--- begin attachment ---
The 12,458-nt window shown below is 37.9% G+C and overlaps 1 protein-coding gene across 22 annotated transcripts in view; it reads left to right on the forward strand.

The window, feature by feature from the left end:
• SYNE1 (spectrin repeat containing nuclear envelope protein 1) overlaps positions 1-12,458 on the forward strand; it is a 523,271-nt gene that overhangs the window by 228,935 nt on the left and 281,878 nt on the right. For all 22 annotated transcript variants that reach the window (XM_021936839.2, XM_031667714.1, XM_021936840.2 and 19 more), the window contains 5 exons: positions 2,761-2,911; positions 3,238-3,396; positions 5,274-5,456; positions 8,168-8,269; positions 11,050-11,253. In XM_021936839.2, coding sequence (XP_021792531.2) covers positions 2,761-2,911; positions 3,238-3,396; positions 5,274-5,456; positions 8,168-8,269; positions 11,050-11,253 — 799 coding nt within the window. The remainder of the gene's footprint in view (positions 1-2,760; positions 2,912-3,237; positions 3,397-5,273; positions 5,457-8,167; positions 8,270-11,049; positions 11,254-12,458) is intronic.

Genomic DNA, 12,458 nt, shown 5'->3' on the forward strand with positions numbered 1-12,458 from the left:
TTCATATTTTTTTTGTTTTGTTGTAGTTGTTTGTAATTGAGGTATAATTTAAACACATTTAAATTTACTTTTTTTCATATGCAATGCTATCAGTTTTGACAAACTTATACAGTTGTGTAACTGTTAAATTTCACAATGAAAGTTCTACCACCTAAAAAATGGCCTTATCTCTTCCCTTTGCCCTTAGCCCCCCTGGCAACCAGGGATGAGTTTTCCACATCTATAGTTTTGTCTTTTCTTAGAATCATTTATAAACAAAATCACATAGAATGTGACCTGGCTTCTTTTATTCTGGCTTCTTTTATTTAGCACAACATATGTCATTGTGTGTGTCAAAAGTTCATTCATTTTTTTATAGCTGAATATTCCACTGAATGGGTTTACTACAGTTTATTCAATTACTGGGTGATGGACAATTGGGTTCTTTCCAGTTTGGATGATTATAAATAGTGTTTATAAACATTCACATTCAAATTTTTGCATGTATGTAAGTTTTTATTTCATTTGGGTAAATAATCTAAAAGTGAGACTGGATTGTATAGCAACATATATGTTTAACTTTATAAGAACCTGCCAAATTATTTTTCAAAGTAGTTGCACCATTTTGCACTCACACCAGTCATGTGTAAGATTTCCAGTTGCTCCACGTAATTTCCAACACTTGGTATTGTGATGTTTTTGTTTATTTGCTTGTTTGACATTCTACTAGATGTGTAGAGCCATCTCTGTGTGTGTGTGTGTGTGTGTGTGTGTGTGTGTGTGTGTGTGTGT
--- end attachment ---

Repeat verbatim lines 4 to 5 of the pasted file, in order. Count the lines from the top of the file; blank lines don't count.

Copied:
Genomic DNA, 12,458 nt, shown 5'->3' on the forward strand with positions numbered 1-12,458 from the left:
TTCATATTTTTTTTGTTTTGTTGTAGTTGTTTGTAATTGAGGTATAATTTAAACACATTTAAATTTACTTTTTTTCATATGCAATGCTATCAGTTTTGACAAACTTATACAGTTGTGTAACTGTTAAATTTCACAATGAAAGTTCTACCACCTAAAAAATGGCCTTATCTCTTCCCTTTGCCCTTAGCCCCCCTGGCAACCAGGGATGAGTTTTCCACATCTATAGTTTTGTCTTTTCTTAGAATCATTTATAAACAAAATCACATAGAATGTGACCTGGCTTCTTTTATTCTGGCTTCTTTTATTTAGCACAACATATGTCATTGTGTGTGTCAAAAGTTCATTCATTTTTTTATAGCTGAATATTCCACTGAATGGGTTTACTACAGTTTATTCAATTACTGGGTGATGGACAATTGGGTTCTTTCCAGTTTGGATGATTATAAATAGTGTTTATAAACATTCACATTCAAATTTTTGCATGTATGTAAGTTTTTATTTCATTTGGGTAAATAATCTAAAAGTGAGACTGGATTGTATAGCAACATATATGTTTAACTTTATAAGAACCTGCCAAATTATTTTTCAAAGTAGTTGCACCATTTTGCACTCACACCAGTCATGTGTAAGATTTCCAGTTGCTCCACGTAATTTCCAACACTTGGTATTGTGATGTTTTTGTTTATTTGCTTGTTTGACATTCTACTAGATGTGTAGAGCCATCTCTGTGTGTGTGTGTGTGTGTGTGTGTGTGTGTGTGTGTGTGTGTGT